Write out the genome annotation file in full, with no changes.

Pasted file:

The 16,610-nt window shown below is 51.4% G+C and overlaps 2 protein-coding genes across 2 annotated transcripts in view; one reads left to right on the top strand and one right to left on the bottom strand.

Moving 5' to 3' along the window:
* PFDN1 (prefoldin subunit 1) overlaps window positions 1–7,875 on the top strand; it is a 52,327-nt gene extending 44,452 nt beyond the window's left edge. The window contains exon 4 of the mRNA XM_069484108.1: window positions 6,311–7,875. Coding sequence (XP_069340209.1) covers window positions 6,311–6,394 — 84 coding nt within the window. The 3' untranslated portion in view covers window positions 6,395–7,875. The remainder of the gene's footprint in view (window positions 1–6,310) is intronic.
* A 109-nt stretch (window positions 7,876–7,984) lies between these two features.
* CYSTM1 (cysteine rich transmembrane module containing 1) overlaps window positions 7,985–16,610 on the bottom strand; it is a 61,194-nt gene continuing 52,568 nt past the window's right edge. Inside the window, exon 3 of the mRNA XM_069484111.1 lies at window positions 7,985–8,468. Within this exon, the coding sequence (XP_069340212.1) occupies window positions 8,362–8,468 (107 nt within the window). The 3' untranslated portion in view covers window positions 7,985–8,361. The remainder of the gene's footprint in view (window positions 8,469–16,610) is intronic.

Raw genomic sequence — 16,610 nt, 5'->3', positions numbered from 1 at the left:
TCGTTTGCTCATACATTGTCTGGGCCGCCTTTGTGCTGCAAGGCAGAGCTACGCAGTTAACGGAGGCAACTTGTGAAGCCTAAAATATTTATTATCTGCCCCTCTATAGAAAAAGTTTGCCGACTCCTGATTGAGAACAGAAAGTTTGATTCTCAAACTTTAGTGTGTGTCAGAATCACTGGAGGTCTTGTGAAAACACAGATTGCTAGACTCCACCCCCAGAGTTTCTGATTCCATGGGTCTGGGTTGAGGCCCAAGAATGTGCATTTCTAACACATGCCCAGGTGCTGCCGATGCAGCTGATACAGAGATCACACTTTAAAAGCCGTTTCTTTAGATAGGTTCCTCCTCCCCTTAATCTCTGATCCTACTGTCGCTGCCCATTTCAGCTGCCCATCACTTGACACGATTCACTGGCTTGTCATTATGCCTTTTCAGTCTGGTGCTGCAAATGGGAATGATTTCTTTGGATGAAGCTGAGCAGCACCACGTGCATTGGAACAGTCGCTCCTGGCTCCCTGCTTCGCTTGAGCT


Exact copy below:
The 16,610-nt window shown below is 51.4% G+C and overlaps 2 protein-coding genes across 2 annotated transcripts in view; one reads left to right on the top strand and one right to left on the bottom strand.

Moving 5' to 3' along the window:
* PFDN1 (prefoldin subunit 1) overlaps window positions 1–7,875 on the top strand; it is a 52,327-nt gene extending 44,452 nt beyond the window's left edge. The window contains exon 4 of the mRNA XM_069484108.1: window positions 6,311–7,875. Coding sequence (XP_069340209.1) covers window positions 6,311–6,394 — 84 coding nt within the window. The 3' untranslated portion in view covers window positions 6,395–7,875. The remainder of the gene's footprint in view (window positions 1–6,310) is intronic.
* A 109-nt stretch (window positions 7,876–7,984) lies between these two features.
* CYSTM1 (cysteine rich transmembrane module containing 1) overlaps window positions 7,985–16,610 on the bottom strand; it is a 61,194-nt gene continuing 52,568 nt past the window's right edge. Inside the window, exon 3 of the mRNA XM_069484111.1 lies at window positions 7,985–8,468. Within this exon, the coding sequence (XP_069340212.1) occupies window positions 8,362–8,468 (107 nt within the window). The 3' untranslated portion in view covers window positions 7,985–8,361. The remainder of the gene's footprint in view (window positions 8,469–16,610) is intronic.

Raw genomic sequence — 16,610 nt, 5'->3', positions numbered from 1 at the left:
TCGTTTGCTCATACATTGTCTGGGCCGCCTTTGTGCTGCAAGGCAGAGCTACGCAGTTAACGGAGGCAACTTGTGAAGCCTAAAATATTTATTATCTGCCCCTCTATAGAAAAAGTTTGCCGACTCCTGATTGAGAACAGAAAGTTTGATTCTCAAACTTTAGTGTGTGTCAGAATCACTGGAGGTCTTGTGAAAACACAGATTGCTAGACTCCACCCCCAGAGTTTCTGATTCCATGGGTCTGGGTTGAGGCCCAAGAATGTGCATTTCTAACACATGCCCAGGTGCTGCCGATGCAGCTGATACAGAGATCACACTTTAAAAGCCGTTTCTTTAGATAGGTTCCTCCTCCCCTTAATCTCTGATCCTACTGTCGCTGCCCATTTCAGCTGCCCATCACTTGACACGATTCACTGGCTTGTCATTATGCCTTTTCAGTCTGGTGCTGCAAATGGGAATGATTTCTTTGGATGAAGCTGAGCAGCACCACGTGCATTGGAACAGTCGCTCCTGGCTCCCTGCTTCGCTTGAGCT